Before I get into the main subject of this post, I am very happy to say that our state of Victoria has now passed 19 days without a single case of coronavirus. We expect another announcement on Sunday from our Premier and we hope that it will contain more good news about further releases from our lockdown and the wearing of masks. Over the last three weeks we have gone from the pariah state of Australia to the one with the least numbers of new cases of the virus and the lowest numbers of active cases.
Not ones to wait, Monday, last week. was the first day that we could travel for more than 25 km. so Jill and I drove down to the Merrick’s General Wine Store for lunch. We have been there many times in the past and it is a delightful restaurant / wine bar with a very relaxed environment. We had a pleasant drive down to the town of Merricks and a nice drive back again and a wonderful lunch. It was the first time we have had waiter service for four or five months.
We drove toward home back across Arthurs Seat. The chairlift was not operating because of Covid but we had a beautiful view across the Mornington Peninsula towards the entrance to Port Phillip Bay.
Another part of this busy week, as it turned out, was for me to attend our local RSL for the Remembrance Day service on November 11. Doncaster RSL used to be a well run organisation but I’m afraid to say that the current people who run the club are much less than effective. Every time that I have been there for an Anzac Day service or a Remembrance Day service in the last couple of years it has been a complete shemozzle. This service was no different. The sound system didn’t work and the organising group were more concerned about broadcasting the service to those on Zoom rather than catering for those who are actually in physical attendance. The whole service
lost most of its meaning. Next year I will go somewhere else to commemorate Remembrance Day.
I made a fascinating discovery when I walked with Dr John along one of the local ‘lineal parks’ that follow the Eastern Freeway. The park was beautifully kept, the walking track was in great condition as it followed some interesting scenery along Koornung Creek and some of its ‘wetland’ areas.. All all in all, we walked over 6 km and thoroughly enjoyed being out in the sunshine.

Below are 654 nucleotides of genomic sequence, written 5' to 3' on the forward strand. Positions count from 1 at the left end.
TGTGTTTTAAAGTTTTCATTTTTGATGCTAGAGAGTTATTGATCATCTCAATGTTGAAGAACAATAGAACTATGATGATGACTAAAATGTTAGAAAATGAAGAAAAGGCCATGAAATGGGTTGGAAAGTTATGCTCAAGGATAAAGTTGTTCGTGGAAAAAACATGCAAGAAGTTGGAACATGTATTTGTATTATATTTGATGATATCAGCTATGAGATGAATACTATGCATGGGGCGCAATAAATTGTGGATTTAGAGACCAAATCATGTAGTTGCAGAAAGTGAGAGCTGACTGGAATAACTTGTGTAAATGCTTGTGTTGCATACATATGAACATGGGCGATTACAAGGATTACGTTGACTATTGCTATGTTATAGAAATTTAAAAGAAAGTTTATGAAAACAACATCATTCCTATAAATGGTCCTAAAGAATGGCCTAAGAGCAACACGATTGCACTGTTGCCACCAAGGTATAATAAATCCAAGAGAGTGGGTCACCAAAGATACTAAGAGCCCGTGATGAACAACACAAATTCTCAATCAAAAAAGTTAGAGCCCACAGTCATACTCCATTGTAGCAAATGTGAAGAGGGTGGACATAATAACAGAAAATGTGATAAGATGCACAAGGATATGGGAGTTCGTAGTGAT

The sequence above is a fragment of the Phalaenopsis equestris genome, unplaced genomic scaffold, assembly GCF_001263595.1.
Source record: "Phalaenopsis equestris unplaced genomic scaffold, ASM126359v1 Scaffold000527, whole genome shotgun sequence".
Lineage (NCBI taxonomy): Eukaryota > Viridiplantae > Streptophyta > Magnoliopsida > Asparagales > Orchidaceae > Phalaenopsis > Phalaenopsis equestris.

Now that we are more comfortable with fewer coronavirus restrictions, Jill has packed up all of the stuff that she had on the dining room table and our house is back to its normal neat and tidy state. Apart from her crosswords and jigsaw puzzles, she has completed a number of craft projects. All of these have been labelled as ‘Done by Jill in the 2020 Covid Lockdown’. All of the cushions and her knitted knee-rug were made from scraps of fabric and left over lengths of wool that have been sitting in the cupboard for some time. I must say that they are very nice pieces of work indeed.
Now to ‘Japlish!’
Over all the trips that we have made to Japan, we have always been amused by the way that the Japanese have corrupted the English language in their signage and slogans. It seems that they have used literal translations of English or computer translation’s to end up with silly messages that just don’t make sense. They have a longstanding practice of using English words and phrases to give a product, service or campaign a cosmopolitan feel. It has produced several classics. Some of my favourites were a girl’s T-shirt that had a message emblazoned on the front saying ‘Seven Days Lips’. Another in our hotel room had a notice above the bath saying ‘Guests are kindly invited to take advantage of the chambermaid’.
Japan is full of these funny English translations. They are used in an attempt to show sophistication when English is not their second language. These are some of the funny ones:
Now that we are allowed to go shopping again, we visited our local shopping mall during the week to buy a new Christmas tree. Lo and behold, there in one of Australia’s biggest department stores, we see this message
displayed as the store’s Christmas slogan.
Perhaps their marketing department is full of Asians people who have graduated from Australian universities but I hardly see ‘Happy Congratulations’ as making much grammatical sense.
Even Australia Post has a Christmas slogan of the same ilk – ’Spread the Merry’.
Surely large commercial organisations in a developed western country like Australia can put together a message that makes grammatical sense rather than phrases like these that we would expect to see in a country where English was the second language.
As inappropriate as these may be, at least I don’t have to travel all the way to Japan for a laugh any more!